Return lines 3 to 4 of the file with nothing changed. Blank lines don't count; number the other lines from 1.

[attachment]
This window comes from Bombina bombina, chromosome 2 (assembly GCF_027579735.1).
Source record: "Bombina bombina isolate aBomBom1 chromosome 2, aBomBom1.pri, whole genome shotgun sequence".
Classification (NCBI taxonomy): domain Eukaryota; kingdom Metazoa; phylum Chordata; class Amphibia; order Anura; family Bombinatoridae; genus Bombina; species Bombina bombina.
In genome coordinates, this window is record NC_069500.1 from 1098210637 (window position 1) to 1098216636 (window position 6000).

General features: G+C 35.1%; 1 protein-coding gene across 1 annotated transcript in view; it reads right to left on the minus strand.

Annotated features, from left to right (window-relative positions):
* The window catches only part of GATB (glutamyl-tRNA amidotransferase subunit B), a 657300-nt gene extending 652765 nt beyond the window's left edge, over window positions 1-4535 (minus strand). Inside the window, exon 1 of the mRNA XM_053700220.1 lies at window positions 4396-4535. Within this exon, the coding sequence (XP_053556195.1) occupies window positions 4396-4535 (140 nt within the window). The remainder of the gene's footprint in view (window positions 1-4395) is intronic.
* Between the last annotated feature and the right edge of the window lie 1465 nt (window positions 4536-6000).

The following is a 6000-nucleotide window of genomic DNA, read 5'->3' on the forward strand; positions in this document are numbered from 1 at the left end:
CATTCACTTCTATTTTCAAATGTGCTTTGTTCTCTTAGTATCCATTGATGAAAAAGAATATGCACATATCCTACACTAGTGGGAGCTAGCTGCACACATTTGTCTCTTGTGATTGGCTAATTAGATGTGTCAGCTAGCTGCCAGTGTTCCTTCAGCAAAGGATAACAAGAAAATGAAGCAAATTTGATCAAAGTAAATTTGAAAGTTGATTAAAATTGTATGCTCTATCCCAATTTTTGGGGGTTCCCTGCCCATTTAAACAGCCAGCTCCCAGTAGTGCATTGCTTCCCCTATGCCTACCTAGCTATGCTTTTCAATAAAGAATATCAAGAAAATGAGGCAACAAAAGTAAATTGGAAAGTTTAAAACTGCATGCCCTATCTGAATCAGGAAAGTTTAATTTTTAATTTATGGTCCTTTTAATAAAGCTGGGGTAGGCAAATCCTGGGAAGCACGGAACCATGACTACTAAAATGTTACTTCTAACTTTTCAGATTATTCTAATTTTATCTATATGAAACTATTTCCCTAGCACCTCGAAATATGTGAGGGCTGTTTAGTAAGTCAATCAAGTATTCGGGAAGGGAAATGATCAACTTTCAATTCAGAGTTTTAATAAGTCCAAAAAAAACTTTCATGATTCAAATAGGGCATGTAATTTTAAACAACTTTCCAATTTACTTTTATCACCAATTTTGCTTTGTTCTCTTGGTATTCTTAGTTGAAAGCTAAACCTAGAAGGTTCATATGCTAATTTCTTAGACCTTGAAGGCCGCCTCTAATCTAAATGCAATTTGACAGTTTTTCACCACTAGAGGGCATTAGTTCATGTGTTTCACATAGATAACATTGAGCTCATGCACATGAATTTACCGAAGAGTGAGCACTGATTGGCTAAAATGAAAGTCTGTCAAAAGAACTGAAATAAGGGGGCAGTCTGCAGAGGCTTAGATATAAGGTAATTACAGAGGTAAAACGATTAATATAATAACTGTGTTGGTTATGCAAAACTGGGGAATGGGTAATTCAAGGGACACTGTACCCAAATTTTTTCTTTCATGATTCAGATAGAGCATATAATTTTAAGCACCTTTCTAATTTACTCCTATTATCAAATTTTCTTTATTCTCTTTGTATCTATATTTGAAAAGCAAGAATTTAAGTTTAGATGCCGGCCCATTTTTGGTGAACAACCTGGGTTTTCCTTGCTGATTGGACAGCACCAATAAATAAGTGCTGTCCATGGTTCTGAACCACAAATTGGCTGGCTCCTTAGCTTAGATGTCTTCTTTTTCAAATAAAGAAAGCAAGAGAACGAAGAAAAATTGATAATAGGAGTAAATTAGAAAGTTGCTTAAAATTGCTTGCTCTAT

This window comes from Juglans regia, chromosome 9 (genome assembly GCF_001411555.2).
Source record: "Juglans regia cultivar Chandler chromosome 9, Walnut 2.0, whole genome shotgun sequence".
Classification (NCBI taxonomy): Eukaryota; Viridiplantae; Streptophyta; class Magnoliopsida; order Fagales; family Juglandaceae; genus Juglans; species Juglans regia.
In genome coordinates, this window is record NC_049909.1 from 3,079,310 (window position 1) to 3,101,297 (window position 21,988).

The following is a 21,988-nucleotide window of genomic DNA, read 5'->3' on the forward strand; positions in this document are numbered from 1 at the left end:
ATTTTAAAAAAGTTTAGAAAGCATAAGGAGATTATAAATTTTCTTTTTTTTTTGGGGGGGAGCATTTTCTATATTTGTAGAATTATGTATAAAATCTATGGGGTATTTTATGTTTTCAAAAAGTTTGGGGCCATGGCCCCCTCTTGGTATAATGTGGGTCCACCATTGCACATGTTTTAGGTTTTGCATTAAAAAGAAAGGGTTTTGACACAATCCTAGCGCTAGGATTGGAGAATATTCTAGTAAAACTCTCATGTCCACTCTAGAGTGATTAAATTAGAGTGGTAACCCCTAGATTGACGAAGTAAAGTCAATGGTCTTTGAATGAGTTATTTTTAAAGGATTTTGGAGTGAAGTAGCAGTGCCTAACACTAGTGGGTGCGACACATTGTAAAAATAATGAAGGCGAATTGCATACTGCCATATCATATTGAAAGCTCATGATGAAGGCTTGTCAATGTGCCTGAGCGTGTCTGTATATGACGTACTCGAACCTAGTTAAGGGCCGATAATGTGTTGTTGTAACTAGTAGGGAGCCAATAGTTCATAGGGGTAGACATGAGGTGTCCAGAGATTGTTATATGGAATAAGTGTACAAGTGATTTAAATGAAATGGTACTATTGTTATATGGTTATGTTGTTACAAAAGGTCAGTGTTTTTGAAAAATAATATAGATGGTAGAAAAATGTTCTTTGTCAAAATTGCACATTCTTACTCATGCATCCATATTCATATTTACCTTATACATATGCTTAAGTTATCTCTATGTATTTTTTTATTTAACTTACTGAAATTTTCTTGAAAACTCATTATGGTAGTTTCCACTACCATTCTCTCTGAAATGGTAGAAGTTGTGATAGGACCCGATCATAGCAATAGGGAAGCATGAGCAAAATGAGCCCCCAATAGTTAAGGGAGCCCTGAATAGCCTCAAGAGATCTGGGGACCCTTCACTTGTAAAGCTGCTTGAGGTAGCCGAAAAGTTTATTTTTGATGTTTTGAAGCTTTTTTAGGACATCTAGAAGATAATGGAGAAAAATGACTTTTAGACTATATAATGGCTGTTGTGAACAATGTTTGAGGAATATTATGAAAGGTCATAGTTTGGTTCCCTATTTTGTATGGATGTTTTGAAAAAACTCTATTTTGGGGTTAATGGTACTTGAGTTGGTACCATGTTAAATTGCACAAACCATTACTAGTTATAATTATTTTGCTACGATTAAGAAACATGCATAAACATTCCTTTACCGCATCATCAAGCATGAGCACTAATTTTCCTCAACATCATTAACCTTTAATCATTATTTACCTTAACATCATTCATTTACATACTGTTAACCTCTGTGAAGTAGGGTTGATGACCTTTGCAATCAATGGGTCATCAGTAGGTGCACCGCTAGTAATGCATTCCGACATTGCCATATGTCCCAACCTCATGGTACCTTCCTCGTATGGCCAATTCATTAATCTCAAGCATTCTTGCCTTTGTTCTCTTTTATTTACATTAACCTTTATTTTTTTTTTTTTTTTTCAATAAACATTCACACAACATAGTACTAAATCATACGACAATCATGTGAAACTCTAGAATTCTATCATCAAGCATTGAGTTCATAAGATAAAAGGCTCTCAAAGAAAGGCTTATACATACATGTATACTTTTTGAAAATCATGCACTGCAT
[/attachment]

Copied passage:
Classification (NCBI taxonomy): domain Eukaryota; kingdom Metazoa; phylum Chordata; class Amphibia; order Anura; family Bombinatoridae; genus Bombina; species Bombina bombina.
In genome coordinates, this window is record NC_069500.1 from 1098210637 (window position 1) to 1098216636 (window position 6000).